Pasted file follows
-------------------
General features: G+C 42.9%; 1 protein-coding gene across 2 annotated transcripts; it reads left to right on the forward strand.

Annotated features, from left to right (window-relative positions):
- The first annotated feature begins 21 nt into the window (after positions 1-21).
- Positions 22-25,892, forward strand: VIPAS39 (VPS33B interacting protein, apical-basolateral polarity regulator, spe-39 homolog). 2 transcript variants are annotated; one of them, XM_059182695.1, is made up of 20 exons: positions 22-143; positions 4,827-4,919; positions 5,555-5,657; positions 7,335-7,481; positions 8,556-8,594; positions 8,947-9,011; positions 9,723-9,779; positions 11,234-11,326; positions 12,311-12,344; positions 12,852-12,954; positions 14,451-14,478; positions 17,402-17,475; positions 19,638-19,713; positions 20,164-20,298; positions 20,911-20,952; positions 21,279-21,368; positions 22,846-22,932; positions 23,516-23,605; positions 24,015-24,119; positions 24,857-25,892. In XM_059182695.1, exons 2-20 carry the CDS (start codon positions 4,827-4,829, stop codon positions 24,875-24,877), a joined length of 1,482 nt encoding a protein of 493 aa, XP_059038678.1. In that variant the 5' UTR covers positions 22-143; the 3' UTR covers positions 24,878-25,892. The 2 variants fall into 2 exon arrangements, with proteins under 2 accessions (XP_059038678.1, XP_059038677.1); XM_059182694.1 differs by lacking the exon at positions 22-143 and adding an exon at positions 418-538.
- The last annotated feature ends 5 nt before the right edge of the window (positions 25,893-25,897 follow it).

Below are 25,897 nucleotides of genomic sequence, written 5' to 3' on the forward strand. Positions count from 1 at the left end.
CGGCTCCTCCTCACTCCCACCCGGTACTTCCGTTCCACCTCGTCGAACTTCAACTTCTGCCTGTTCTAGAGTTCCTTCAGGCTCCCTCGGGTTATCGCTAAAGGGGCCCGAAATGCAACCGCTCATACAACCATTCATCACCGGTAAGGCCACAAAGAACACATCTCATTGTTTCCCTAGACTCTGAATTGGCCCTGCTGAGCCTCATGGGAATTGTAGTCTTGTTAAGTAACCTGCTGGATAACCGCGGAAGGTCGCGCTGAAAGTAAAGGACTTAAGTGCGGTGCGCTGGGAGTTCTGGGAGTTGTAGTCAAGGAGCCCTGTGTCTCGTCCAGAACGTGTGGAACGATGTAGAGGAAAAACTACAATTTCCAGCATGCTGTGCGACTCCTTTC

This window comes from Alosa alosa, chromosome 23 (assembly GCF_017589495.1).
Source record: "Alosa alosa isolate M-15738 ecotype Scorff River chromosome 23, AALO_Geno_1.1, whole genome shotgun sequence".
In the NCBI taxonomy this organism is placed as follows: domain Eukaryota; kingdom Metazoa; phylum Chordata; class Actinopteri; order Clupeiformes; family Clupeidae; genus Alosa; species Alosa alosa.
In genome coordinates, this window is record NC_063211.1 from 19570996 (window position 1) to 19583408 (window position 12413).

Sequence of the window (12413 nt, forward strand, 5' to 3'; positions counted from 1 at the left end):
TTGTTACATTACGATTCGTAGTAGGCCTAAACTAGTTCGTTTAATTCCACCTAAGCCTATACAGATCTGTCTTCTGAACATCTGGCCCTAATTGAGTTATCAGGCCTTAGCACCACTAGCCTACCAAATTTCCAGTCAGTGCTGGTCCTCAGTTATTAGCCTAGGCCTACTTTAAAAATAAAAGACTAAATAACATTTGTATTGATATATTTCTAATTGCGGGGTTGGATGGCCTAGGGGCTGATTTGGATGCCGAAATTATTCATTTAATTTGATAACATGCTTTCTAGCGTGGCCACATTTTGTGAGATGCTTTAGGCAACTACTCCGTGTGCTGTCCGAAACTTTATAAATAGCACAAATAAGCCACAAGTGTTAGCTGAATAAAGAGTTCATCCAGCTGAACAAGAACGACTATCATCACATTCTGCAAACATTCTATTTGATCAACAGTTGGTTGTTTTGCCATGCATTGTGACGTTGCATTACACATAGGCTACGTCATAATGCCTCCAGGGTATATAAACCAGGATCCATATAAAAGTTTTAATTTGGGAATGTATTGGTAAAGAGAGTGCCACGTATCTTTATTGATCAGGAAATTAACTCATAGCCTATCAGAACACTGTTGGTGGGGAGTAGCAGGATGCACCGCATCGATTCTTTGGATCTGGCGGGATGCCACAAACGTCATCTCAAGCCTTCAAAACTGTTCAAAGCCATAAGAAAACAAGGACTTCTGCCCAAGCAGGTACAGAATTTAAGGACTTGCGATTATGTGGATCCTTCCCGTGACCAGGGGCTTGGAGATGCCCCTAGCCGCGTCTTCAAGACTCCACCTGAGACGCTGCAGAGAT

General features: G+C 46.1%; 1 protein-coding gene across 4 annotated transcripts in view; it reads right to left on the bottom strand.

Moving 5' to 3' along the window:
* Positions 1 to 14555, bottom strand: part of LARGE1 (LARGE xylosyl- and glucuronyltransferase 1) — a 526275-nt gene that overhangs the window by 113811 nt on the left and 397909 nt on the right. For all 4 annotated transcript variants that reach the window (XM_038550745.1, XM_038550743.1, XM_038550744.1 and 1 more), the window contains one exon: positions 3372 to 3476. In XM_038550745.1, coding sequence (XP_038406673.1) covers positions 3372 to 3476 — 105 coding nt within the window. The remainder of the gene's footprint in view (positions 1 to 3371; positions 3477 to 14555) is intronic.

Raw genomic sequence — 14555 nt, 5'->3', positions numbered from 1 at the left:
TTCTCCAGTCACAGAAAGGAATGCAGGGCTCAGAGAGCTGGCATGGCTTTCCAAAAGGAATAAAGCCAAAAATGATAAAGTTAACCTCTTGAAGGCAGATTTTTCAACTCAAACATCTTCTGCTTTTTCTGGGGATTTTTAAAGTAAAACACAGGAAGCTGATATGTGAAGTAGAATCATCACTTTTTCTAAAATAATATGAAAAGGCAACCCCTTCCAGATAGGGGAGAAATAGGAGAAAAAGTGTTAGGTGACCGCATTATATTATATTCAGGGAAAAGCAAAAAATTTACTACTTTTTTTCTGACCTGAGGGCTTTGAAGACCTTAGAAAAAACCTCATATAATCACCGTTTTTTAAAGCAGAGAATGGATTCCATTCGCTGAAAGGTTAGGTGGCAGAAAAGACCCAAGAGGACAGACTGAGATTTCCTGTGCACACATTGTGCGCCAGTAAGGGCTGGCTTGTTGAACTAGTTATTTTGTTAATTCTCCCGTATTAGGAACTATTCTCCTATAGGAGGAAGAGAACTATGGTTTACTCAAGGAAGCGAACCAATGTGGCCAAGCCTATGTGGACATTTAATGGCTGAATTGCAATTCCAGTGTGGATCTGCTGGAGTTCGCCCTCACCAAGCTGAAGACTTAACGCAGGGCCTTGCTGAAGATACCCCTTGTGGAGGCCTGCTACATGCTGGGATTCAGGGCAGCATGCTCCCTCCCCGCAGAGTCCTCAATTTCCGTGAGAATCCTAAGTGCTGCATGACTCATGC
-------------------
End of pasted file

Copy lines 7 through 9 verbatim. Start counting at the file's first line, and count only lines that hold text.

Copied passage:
CGGCTCCTCCTCACTCCCACCCGGTACTTCCGTTCCACCTCGTCGAACTTCAACTTCTGCCTGTTCTAGAGTTCCTTCAGGCTCCCTCGGGTTATCGCTAAAGGGGCCCGAAATGCAACCGCTCATACAACCATTCATCACCGGTAAGGCCACAAAGAACACATCTCATTGTTTCCCTAGACTCTGAATTGGCCCTGCTGAGCCTCATGGGAATTGTAGTCTTGTTAAGTAACCTGCTGGATAACCGCGGAAGGTCGCGCTGAAAGTAAAGGACTTAAGTGCGGTGCGCTGGGAGTTCTGGGAGTTGTAGTCAAGGAGCCCTGTGTCTCGTCCAGAACGTGTGGAACGATGTAGAGGAAAAACTACAATTTCCAGCATGCTGTGCGACTCCTTTC

This window comes from Alosa alosa, chromosome 23 (assembly GCF_017589495.1).
Source record: "Alosa alosa isolate M-15738 ecotype Scorff River chromosome 23, AALO_Geno_1.1, whole genome shotgun sequence".